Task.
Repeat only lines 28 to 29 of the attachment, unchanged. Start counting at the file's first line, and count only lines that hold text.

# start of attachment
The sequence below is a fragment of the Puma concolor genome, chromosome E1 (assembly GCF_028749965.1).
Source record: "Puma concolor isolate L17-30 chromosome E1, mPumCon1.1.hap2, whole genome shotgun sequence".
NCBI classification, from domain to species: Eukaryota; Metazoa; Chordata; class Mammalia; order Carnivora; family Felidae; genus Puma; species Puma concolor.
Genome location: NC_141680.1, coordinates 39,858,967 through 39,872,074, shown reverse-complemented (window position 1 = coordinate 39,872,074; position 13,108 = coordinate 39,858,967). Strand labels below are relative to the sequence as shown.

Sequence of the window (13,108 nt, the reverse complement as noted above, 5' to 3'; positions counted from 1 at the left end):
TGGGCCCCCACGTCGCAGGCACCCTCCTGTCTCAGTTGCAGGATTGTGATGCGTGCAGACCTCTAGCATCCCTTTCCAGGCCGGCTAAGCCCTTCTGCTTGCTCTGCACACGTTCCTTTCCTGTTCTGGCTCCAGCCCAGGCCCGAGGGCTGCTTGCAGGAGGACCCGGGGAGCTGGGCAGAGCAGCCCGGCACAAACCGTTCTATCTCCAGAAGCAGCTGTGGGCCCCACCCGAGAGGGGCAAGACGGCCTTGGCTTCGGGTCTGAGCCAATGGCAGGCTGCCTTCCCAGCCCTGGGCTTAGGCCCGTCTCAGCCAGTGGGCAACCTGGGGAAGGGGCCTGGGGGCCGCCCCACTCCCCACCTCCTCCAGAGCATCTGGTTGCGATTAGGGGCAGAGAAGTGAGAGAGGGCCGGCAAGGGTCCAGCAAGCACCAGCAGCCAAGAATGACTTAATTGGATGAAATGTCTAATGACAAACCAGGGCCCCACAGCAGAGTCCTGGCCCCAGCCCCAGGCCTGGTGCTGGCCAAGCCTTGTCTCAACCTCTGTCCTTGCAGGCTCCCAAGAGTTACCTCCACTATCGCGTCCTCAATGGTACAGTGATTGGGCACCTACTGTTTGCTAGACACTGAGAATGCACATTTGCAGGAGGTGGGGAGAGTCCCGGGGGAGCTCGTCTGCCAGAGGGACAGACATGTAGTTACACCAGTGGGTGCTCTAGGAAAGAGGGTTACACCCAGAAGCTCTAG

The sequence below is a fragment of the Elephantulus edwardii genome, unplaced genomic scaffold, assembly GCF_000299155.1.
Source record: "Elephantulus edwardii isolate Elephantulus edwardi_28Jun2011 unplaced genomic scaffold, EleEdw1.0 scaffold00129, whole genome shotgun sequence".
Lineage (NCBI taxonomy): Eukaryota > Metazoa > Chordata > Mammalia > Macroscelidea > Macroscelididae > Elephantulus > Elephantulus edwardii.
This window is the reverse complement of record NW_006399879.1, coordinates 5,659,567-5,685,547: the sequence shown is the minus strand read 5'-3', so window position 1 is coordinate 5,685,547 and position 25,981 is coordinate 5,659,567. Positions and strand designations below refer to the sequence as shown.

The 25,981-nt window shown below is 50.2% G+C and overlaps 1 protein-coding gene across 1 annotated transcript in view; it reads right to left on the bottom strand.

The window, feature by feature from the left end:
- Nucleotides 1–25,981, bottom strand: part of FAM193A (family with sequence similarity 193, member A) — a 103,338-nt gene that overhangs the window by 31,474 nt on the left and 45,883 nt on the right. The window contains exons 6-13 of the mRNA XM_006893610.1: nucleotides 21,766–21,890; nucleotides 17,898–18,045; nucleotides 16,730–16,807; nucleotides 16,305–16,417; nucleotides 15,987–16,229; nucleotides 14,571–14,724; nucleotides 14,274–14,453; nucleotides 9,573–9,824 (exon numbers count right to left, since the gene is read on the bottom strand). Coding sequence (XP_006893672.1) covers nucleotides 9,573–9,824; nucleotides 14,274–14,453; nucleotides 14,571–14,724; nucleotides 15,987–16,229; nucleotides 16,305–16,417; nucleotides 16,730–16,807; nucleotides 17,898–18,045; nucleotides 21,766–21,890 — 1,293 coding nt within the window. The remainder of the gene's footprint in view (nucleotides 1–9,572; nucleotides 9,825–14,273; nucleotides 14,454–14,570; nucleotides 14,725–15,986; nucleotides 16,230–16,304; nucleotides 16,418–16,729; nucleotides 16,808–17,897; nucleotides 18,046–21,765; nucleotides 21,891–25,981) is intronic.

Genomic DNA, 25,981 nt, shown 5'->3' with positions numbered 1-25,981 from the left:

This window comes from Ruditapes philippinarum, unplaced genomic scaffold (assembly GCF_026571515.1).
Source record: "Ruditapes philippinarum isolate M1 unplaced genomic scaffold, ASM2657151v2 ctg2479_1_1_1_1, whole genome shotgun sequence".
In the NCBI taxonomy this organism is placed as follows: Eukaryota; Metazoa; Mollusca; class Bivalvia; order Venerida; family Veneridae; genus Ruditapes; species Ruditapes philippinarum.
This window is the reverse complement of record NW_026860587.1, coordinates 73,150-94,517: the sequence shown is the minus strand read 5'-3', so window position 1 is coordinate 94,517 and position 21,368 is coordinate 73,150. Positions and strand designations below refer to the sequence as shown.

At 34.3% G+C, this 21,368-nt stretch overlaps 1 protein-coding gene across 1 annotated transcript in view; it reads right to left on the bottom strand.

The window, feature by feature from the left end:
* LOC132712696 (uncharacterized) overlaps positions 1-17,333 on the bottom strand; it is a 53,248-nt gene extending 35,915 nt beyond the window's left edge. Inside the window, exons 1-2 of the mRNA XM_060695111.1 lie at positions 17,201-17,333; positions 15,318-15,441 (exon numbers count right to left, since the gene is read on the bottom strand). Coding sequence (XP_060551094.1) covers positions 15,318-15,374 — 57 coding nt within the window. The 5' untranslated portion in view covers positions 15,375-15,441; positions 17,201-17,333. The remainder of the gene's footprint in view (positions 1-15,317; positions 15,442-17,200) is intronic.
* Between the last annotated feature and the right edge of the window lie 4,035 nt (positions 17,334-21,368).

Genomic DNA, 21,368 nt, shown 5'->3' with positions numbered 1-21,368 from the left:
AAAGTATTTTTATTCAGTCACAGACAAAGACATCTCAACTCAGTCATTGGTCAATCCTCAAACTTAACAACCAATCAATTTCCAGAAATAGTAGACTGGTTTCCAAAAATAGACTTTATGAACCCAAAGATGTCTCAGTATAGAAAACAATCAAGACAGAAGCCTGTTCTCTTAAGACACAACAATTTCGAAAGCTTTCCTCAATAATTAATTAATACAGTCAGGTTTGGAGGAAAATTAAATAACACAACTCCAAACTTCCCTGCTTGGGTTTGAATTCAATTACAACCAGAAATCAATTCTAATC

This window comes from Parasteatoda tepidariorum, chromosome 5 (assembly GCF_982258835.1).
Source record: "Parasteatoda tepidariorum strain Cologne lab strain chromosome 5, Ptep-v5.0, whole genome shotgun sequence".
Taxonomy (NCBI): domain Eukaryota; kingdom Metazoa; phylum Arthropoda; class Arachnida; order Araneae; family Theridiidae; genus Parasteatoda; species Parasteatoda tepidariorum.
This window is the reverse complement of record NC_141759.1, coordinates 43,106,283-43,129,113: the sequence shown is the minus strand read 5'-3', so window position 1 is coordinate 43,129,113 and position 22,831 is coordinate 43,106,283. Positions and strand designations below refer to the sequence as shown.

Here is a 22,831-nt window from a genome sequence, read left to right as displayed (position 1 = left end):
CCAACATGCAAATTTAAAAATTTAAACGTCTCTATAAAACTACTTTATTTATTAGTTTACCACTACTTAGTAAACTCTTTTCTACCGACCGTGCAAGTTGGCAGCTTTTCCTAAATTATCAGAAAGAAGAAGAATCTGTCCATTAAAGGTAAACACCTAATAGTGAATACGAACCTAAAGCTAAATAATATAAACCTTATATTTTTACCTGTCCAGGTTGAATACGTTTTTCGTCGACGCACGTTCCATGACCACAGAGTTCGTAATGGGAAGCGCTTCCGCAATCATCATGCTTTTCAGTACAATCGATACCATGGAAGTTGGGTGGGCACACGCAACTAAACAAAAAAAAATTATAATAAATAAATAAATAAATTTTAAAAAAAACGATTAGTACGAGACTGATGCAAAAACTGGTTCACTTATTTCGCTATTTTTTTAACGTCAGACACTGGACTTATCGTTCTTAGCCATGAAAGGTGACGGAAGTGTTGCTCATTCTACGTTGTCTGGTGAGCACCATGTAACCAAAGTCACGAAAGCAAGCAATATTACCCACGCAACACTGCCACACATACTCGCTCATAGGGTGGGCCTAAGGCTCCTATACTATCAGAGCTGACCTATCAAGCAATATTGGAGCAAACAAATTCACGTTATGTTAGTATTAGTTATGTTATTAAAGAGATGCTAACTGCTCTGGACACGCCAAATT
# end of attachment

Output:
This window is the reverse complement of record NC_141759.1, coordinates 43,106,283-43,129,113: the sequence shown is the minus strand read 5'-3', so window position 1 is coordinate 43,129,113 and position 22,831 is coordinate 43,106,283. Positions and strand designations below refer to the sequence as shown.

Here is a 22,831-nt window from a genome sequence, read left to right as displayed (position 1 = left end):